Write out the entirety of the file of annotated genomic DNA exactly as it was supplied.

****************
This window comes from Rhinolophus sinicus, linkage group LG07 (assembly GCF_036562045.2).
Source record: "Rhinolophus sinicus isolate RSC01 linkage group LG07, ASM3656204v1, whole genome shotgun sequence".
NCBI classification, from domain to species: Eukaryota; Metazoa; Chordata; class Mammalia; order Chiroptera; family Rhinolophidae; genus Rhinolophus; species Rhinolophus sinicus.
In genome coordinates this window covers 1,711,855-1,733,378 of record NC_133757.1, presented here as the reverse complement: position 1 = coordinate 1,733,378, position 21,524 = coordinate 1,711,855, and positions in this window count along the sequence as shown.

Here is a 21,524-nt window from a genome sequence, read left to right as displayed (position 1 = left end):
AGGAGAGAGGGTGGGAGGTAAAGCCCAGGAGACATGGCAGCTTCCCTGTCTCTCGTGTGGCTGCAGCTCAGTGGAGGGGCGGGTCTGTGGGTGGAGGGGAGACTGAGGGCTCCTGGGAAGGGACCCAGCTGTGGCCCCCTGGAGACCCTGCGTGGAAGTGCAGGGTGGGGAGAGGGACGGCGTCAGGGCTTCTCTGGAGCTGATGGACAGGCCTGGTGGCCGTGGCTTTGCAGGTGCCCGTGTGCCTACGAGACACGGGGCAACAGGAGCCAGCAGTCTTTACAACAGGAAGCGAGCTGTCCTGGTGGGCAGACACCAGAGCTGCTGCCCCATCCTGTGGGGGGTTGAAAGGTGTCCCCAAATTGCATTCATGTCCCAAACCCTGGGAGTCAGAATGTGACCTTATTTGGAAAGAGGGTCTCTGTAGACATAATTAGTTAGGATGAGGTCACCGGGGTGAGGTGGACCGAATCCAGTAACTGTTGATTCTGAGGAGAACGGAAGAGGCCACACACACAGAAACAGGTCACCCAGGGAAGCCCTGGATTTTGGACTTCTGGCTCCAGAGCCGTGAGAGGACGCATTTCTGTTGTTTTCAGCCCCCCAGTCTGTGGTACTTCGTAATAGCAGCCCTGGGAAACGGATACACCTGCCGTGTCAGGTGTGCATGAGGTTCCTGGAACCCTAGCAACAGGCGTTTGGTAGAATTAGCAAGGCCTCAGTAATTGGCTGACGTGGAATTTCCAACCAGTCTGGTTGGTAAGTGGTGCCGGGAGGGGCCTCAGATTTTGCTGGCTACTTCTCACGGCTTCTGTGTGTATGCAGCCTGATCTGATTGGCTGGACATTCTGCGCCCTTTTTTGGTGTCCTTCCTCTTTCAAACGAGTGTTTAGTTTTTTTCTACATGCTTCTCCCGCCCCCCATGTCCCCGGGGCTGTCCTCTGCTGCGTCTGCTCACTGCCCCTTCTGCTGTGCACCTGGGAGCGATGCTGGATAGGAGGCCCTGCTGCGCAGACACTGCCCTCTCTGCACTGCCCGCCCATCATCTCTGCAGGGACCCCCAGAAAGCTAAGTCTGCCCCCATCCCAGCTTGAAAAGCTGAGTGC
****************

This window comes from Rhinolophus sinicus, linkage group LG07 (assembly GCF_036562045.2).
Source record: "Rhinolophus sinicus isolate RSC01 linkage group LG07, ASM3656204v1, whole genome shotgun sequence".
NCBI classification, from domain to species: Eukaryota; Metazoa; Chordata; class Mammalia; order Chiroptera; family Rhinolophidae; genus Rhinolophus; species Rhinolophus sinicus.
In genome coordinates this window covers 1,711,855-1,733,378 of record NC_133757.1, presented here as the reverse complement: position 1 = coordinate 1,733,378, position 21,524 = coordinate 1,711,855, and positions in this window count along the sequence as shown.

Here is a 21,524-nt window from a genome sequence, read left to right as displayed (position 1 = left end):
AGGAGAGAGGGTGGGAGGTAAAGCCCAGGAGACATGGCAGCTTCCCTGTCTCTCGTGTGGCTGCAGCTCAGTGGAGGGGCGGGTCTGTGGGTGGAGGGGAGACTGAGGGCTCCTGGGAAGGGACCCAGCTGTGGCCCCCTGGAGACCCTGCGTGGAAGTGCAGGGTGGGGAGAGGGACGGCGTCAGGGCTTCTCTGGAGCTGATGGACAGGCCTGGTGGCCGTGGCTTTGCAGGTGCCCGTGTGCCTACGAGACACGGGGCAACAGGAGCCAGCAGTCTTTACAACAGGAAGCGAGCTGTCCTGGTGGGCAGACACCAGAGCTGCTGCCCCATCCTGTGGGGGGTTGAAAGGTGTCCCCAAATTGCATTCATGTCCCAAACCCTGGGAGTCAGAATGTGACCTTATTTGGAAAGAGGGTCTCTGTAGACATAATTAGTTAGGATGAGGTCACCGGGGTGAGGTGGACCGAATCCAGTAACTGTTGATTCTGAGGAGAACGGAAGAGGCCACACACACAGAAACAGGTCACCCAGGGAAGCCCTGGATTTTGGACTTCTGGCTCCAGAGCCGTGAGAGGACGCATTTCTGTTGTTTTCAGCCCCCCAGTCTGTGGTACTTCGTAATAGCAGCCCTGGGAAACGGATACACCTGCCGTGTCAGGTGTGCATGAGGTTCCTGGAACCCTAGCAACAGGCGTTTGGTAGAATTAGCAAGGCCTCAGTAATTGGCTGACGTGGAATTTCCAACCAGTCTGGTTGGTAAGTGGTGCCGGGAGGGGCCTCAGATTTTGCTGGCTACTTCTCACGGCTTCTGTGTGTATGCAGCCTGATCTGATTGGCTGGACATTCTGCGCCCTTTTTTGGTGTCCTTCCTCTTTCAAACGAGTGTTTAGTTTTTTTCTACATGCTTCTCCCGCCCCCCATGTCCCCGGGGCTGTCCTCTGCTGCGTCTGCTCACTGCCCCTTCTGCTGTGCACCTGGGAGCGATGCTGGATAGGAGGCCCTGCTGCGCAGACACTGCCCTCTCTGCACTGCCCGCCCATCATCTCTGCAGGGACCCCCAGAAAGCTAAGTCTGCCCCCATCCCAGCTTGAAAAGCTGAGTGC